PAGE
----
Stephen A. Smith’s Ray Rice comments bring controversy to campus appearance


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Stephen A. Smith (left) was alongside his First Take co-host Skip Bayless when he made controversial remarks regarding the Ray Rice domestic violence incident.

Stephen A. Smith stirred public discussion when he commented that Janay Palmer must have “provoked” the Ravens’ running back Ray Rice into beating her. Video footage––released by TMZ––shows Rice punching Palmer in a casino elevator on Feb. 15, leaving her unconscious.

Smith is scheduled to present a lecture Thursday in Mitchell Hall entitled “Adversity: Keep Your Head in the Game,” sponsored by the Cultural Programming Advisory Board (CPAB).

Some students on campus, especially those involved in anti-sexual assault and anti-sexual harassment efforts, are not enthused by his arrival.

Sage Carson, a sophomore who aided in organizing the “End the Silence, End the Shame” rally, said Smith’s visit is questionable, and his comments clearly exemplify the prevalent issues surrounding domestic violence in today’s society.

“I don’t think that maybe [Smith] realized that he was saying that if you’re born into this world as a woman, you have to make sure not to piss someone off every single day of your life because you might get punched in the face,” Carson said.

CPAB President Georgina Class-Peters said that after polling the African-American student body, the students remain excited about his visit.

“Mr. Smith made comments about domestic violence for which he has apologized,” Peters stated via email. “His body of work expands beyond his remarks. We are excited for our lecture tonight and hope students leave feeling empowered and ready to face adversity.”

Three days into his week-long suspension from ESPN, Smith was seen on ESPN2 apologizing to viewers. Smith admitted what he said was the “most egregious error” of his 30-year career.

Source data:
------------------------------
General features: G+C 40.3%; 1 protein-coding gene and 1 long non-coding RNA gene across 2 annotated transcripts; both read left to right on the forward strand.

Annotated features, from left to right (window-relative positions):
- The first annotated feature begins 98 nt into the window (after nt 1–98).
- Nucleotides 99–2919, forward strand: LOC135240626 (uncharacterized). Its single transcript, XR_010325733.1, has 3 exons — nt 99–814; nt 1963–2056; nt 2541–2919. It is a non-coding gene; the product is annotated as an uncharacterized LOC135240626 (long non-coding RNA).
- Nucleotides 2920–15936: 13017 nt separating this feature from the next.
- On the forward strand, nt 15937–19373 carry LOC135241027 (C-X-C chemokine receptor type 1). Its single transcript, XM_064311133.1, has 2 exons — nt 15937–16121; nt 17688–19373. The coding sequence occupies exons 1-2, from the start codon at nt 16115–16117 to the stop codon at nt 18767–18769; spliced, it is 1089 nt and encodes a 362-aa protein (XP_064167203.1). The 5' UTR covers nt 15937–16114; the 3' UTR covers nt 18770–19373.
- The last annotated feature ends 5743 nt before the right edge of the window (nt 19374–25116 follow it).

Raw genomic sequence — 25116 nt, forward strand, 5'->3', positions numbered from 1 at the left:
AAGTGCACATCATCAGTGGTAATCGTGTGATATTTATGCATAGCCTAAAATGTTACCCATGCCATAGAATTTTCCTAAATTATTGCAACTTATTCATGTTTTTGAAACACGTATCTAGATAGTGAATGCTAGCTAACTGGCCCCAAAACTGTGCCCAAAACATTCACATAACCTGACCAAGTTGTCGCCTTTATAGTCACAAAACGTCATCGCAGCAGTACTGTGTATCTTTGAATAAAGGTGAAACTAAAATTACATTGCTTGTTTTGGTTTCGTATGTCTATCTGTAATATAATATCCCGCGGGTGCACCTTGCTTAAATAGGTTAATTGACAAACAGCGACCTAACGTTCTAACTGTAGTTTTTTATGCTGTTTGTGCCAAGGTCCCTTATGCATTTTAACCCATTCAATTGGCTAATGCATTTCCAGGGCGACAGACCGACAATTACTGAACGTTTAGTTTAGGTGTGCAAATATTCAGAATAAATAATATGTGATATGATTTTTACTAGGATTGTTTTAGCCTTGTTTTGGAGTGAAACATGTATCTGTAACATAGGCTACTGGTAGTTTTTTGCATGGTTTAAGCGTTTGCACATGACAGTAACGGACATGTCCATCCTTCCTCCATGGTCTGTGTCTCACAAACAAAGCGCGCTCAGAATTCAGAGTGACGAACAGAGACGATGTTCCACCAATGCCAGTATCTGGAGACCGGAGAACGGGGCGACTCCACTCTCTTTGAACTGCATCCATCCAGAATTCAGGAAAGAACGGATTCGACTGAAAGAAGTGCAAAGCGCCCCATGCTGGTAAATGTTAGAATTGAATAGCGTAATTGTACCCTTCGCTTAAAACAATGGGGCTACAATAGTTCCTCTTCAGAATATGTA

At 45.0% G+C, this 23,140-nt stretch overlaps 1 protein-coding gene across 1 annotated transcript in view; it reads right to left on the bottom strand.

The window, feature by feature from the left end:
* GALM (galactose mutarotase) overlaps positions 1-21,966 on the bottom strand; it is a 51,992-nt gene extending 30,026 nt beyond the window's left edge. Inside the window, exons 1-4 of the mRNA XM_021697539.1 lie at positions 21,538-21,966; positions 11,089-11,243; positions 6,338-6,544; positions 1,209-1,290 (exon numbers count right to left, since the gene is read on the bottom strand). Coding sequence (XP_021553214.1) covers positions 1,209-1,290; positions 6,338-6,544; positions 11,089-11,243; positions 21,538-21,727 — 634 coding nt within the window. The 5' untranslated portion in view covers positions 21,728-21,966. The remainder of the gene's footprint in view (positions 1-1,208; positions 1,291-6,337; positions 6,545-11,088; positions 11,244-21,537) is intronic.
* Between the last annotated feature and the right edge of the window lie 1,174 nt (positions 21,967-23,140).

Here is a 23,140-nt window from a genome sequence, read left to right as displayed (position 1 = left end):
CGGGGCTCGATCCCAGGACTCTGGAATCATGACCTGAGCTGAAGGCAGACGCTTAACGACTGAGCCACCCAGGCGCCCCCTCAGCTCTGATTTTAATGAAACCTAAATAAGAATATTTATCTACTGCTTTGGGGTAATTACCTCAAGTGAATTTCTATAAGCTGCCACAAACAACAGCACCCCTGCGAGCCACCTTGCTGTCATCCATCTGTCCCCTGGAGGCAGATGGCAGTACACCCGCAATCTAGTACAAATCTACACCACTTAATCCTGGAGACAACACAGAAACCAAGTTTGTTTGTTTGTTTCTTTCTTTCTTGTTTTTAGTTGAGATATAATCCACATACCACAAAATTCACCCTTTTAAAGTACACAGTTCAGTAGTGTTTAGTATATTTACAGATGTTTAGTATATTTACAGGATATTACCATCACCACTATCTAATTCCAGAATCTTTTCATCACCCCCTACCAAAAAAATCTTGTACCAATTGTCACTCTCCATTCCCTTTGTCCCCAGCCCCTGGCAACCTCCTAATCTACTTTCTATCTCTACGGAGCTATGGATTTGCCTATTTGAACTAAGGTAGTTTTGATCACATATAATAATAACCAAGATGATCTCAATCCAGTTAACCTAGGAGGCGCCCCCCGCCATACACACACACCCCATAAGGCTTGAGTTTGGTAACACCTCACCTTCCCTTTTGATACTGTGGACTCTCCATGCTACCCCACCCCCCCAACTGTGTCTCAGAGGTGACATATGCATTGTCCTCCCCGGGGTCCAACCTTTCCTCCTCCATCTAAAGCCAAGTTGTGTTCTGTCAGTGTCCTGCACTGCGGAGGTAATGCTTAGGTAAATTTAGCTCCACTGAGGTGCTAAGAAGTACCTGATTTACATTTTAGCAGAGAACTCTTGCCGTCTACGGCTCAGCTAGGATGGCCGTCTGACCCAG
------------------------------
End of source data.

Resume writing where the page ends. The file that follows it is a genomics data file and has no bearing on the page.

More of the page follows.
ESPN also published an apology for his statements.

“My words came across that it is somehow a woman’s fault, this was not my intent—it is not what I was trying to say,” Smith said in his apology. “Yet the failure to clearly articulate something different lies squarely on my shoulders.”

Smith goes on to admit his statement crossed the line, “sincerely apologizing” even though the apology “doesn’t do the matter its proper justice.”

Though his apology was a step in the right direction, it was not enough, said senior Kelly Scanlan, president of student organization V-Day.

“What is needed is him actually changing his views and realizing that he’s wrong,” Scanlan said. “Because I don’t know if he realized what he said was wrong or if he’s just trying to save his image.”

Jessica Schiffman, a retired women and gender studies professor from the university, said she thinks Smith is not actually anti-woman, but that he is grossly misinformed on the topic.

Amidst these ever-present intimate partner violence issues, Schiffman said within the past 20-30 years, societal sensitization to the issues as a whole has grown. However, it may take time before widespread attitude change takes hold.

“Social change isn’t immediate. it’s often very painful,” she said. “There’s still, I would say, a cultural reliance on the kind of ignorant response that Stephen was vocalizing, and we still have a lot of work to do.”

Both Carson and Schiffman stressed that although CPAB did not need to cancel the event, it is important for spectators to understand the situation that occurred in July and have the opportunity to discuss said comments during the question and answer portion of his talk.

For Students Acting for Gender Equity (SAGE) President Naomi Major, she would like to see Smith’s comments turn into an educational experience for the public.

“Because the people that are watching sports or paying attention to ESPN might not be very knowledgeable about sexual assault or domestic violence,” Major said. “I don’t want anyone in authority to keep perpetuating that ignorance.”

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